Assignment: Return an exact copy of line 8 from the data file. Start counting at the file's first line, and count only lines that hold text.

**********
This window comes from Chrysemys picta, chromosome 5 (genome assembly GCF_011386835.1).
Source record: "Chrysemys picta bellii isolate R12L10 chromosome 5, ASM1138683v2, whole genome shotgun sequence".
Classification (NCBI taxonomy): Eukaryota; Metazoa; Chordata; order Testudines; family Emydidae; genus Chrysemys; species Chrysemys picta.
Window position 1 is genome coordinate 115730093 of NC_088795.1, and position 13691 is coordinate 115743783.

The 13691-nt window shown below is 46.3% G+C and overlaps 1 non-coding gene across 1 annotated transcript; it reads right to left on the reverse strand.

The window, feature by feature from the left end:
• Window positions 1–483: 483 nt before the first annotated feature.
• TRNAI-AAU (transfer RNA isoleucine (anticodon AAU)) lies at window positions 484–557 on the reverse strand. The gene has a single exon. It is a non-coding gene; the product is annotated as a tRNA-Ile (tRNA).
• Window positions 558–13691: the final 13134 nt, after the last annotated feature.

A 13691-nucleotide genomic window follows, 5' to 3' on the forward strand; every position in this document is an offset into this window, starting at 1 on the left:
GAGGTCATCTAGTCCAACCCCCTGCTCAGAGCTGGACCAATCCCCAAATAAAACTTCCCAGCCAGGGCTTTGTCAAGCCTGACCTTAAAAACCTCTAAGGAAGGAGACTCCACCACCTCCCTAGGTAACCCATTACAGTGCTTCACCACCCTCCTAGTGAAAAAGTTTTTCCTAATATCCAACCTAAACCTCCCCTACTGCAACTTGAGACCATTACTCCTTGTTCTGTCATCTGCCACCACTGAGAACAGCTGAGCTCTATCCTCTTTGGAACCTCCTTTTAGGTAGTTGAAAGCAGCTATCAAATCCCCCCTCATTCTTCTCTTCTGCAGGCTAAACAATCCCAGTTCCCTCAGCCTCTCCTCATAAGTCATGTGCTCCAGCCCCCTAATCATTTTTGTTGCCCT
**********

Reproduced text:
• TRNAI-AAU (transfer RNA isoleucine (anticodon AAU)) lies at window positions 484–557 on the reverse strand. The gene has a single exon. It is a non-coding gene; the product is annotated as a tRNA-Ile (tRNA).